There has been something bothering me recently, something niggling away under the skin. I haven’t been sure what it is but I’ve known its there. This week it’s been brought to the surface by a fascinating book I’ve been reading called You Are Not A Gadget by Jaron Lanier.
For months now I’ve been researching new technologies, platforms, interfaces and interactivity. A lot of this research has focussed on gesture driven interfaces whether it be through human touch or the great work through kinect hacks and similar technologies. I have to state at this stage I am a huge fan and champion of such platforms and interfaces as a lot of posts in this blog will reflect.
I love to find and watch ‘visions of the future’ videos produced by companies and agencies to see how they predict how every surface will be transformed into a technical marvel. Some are plain fantasy whilst others in some ways are turning science fiction into science fact.
Corning Concept Video: Please Use More Glass Touchscreens! Please!
(They make the Gorilla Glass for iPhone)
EXOPC EXOdesk first look,concept for a transparent touch-screen workspace.
Apparently it ships this year!
I have fallen for the iPad in a big way and much to my surprise it is become an integral part of my working day as much as the desktop machine. But there has been something missing. Have I convinced myself I like this new interactivity more than I really do?
According to good old Wikipedia “In the context of communication between a human and an artifact, interactivity refers to the artifact’s interactive behaviour as experienced by the human user. This is different from other aspects of the artifact such as its visual appearance, its internal working, and the meaning of the signs it might mediate. For example, the interactivity of an iPod is not its physical shape and colour (its so-called “design”), its ability to play music, or its storage capacity—it is the behaviour of its user interface as experienced by its user”
In a nutshell I have come to realise it’s the physical interaction I am missing.
I don’t want to say it’s a problem at all, technology is progressing both at a fantastic rate and in fascinating directions. I just miss touching, moving, pressing physical objects. I really don’t need or want a life that revolves around interactive flat surfaces.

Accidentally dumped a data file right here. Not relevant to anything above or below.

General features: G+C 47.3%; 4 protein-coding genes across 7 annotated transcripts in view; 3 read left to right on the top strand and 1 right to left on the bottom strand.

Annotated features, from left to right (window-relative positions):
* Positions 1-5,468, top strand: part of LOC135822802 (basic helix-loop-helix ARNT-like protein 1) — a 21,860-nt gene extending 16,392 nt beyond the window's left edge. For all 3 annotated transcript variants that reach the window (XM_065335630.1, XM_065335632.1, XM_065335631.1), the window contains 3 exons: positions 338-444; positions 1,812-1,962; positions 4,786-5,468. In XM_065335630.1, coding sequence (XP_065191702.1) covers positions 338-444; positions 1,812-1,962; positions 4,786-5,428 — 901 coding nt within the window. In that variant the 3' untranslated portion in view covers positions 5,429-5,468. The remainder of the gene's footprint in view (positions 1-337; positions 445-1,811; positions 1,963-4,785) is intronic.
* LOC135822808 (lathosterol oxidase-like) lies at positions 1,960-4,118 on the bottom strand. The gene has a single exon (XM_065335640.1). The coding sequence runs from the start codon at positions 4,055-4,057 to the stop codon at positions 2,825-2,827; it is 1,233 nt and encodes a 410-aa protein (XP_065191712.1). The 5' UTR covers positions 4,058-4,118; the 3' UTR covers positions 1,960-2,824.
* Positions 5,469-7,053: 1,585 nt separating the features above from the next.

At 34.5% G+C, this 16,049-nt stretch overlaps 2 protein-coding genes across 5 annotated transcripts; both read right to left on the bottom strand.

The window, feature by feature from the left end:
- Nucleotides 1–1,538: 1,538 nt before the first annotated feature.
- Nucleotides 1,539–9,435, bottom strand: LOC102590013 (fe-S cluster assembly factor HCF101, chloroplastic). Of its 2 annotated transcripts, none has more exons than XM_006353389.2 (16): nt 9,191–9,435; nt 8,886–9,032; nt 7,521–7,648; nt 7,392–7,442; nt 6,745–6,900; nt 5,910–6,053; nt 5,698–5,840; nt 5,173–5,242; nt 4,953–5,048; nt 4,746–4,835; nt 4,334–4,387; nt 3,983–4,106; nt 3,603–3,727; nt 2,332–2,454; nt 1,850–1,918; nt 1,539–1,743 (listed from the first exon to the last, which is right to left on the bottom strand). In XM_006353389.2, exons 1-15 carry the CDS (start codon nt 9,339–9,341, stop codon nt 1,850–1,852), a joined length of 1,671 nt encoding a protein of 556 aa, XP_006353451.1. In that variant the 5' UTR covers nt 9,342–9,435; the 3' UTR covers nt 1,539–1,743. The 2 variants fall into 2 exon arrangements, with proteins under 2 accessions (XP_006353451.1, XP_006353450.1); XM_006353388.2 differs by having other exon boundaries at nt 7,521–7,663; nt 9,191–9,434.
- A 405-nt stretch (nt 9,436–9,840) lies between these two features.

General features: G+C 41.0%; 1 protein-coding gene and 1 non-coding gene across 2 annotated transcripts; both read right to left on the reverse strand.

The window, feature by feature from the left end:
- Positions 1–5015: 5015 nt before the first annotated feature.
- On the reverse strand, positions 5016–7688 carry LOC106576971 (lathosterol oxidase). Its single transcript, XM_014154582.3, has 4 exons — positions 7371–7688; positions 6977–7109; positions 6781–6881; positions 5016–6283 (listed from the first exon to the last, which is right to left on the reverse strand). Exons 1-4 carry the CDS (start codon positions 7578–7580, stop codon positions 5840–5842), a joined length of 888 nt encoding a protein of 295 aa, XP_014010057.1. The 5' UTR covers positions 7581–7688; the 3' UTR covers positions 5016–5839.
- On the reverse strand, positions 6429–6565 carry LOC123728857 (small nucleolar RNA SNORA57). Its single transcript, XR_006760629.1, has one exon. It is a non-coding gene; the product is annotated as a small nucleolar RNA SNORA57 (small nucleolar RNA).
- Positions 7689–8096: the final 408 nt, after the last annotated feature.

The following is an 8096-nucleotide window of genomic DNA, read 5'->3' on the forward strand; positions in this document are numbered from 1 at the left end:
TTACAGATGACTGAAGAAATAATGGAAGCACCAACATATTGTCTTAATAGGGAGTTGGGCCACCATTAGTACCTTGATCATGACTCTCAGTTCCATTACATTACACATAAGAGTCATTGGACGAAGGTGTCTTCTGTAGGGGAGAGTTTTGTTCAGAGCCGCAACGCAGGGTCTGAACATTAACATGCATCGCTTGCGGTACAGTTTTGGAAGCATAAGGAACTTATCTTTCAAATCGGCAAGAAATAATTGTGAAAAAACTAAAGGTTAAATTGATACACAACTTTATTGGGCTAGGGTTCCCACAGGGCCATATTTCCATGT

Maybe this has been accentuated by my design history? I still love getting my nose in a new book to smell the print, to feel the range of stocks and paper weights. It’s the same with cd’s, I much prefer the digipack format rather than the crappy jewel cases. I have examples produced by ME Company for Bjork that are works of art.
Next to my desk I still have a separate cd player and amp, aside from the music quality from cd’s being far better than a compressed mp3 file I still love the ritual of changing over cd’s, the slight resistance on the volume dial and the assured press and click of the buttons.
I was over at a friends house recently playing around with his iPad controlled Sonos system, as much as I marvelled at the level of control just moving small sliders up and down within the interface felt very devoid of any interaction experience. Again something was missing. Surely this could and should be better, after all this may be the only way you will engage with that brand.
I still get very excited however when I see agencies like BERG London exploring and converging techniques to produce lovely playful interactions.They have used cinematic techniques including depth of field, focus and exposure to allow the user using simple swipes to explore the qualities of a product. Read the full blog post over at berglondon.com
Glass manufacturers are now exploring flexible and textured surfaces to enhance the gesture driven experience and in the next few years we will no doubt be introduced to incredible advancements in technology.
And when I watch programmes like the Gadget show taking on hugely innovative challenges such as building the Ultimate Battlefield 3 Simulator well this blows my mind and illustrates that when you converge both physical and digital technologies you can blur the boundaries of reality. Ultimate Battlefield 3 Simulator – Build & Test.
I really hope that in our pursuit of the perfect interactive experience we don’t eliminate all physical interaction, the world would be a very dull place.